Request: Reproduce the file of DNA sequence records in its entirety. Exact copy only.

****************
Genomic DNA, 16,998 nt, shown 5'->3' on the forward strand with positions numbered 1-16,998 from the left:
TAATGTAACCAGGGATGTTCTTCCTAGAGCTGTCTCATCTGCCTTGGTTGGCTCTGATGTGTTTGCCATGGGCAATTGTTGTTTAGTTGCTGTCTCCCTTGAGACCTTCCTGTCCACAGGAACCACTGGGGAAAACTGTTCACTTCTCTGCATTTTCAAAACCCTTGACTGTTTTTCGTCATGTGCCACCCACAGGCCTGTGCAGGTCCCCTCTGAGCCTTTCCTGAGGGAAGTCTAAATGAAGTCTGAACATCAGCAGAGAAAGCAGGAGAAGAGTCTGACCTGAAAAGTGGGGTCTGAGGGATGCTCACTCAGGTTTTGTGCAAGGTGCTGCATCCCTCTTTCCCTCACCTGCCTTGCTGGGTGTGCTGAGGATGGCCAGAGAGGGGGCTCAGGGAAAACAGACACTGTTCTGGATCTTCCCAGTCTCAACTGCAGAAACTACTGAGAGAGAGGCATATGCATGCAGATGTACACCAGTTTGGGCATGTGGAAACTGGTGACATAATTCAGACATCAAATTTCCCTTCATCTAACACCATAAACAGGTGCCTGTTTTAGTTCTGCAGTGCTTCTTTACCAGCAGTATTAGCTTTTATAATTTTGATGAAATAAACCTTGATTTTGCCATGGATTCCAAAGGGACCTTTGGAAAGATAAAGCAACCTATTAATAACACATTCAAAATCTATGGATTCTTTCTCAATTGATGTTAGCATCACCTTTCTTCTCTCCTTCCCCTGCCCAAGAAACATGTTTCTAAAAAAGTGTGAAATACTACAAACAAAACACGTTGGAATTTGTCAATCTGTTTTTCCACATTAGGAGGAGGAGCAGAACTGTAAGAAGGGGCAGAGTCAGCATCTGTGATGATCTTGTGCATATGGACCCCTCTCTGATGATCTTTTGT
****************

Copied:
Genomic DNA, 16,998 nt, shown 5'->3' on the forward strand with positions numbered 1-16,998 from the left:
TAATGTAACCAGGGATGTTCTTCCTAGAGCTGTCTCATCTGCCTTGGTTGGCTCTGATGTGTTTGCCATGGGCAATTGTTGTTTAGTTGCTGTCTCCCTTGAGACCTTCCTGTCCACAGGAACCACTGGGGAAAACTGTTCACTTCTCTGCATTTTCAAAACCCTTGACTGTTTTTCGTCATGTGCCACCCACAGGCCTGTGCAGGTCCCCTCTGAGCCTTTCCTGAGGGAAGTCTAAATGAAGTCTGAACATCAGCAGAGAAAGCAGGAGAAGAGTCTGACCTGAAAAGTGGGGTCTGAGGGATGCTCACTCAGGTTTTGTGCAAGGTGCTGCATCCCTCTTTCCCTCACCTGCCTTGCTGGGTGTGCTGAGGATGGCCAGAGAGGGGGCTCAGGGAAAACAGACACTGTTCTGGATCTTCCCAGTCTCAACTGCAGAAACTACTGAGAGAGAGGCATATGCATGCAGATGTACACCAGTTTGGGCATGTGGAAACTGGTGACATAATTCAGACATCAAATTTCCCTTCATCTAACACCATAAACAGGTGCCTGTTTTAGTTCTGCAGTGCTTCTTTACCAGCAGTATTAGCTTTTATAATTTTGATGAAATAAACCTTGATTTTGCCATGGATTCCAAAGGGACCTTTGGAAAGATAAAGCAACCTATTAATAACACATTCAAAATCTATGGATTCTTTCTCAATTGATGTTAGCATCACCTTTCTTCTCTCCTTCCCCTGCCCAAGAAACATGTTTCTAAAAAAGTGTGAAATACTACAAACAAAACACGTTGGAATTTGTCAATCTGTTTTTCCACATTAGGAGGAGGAGCAGAACTGTAAGAAGGGGCAGAGTCAGCATCTGTGATGATCTTGTGCATATGGACCCCTCTCTGATGATCTTTTGT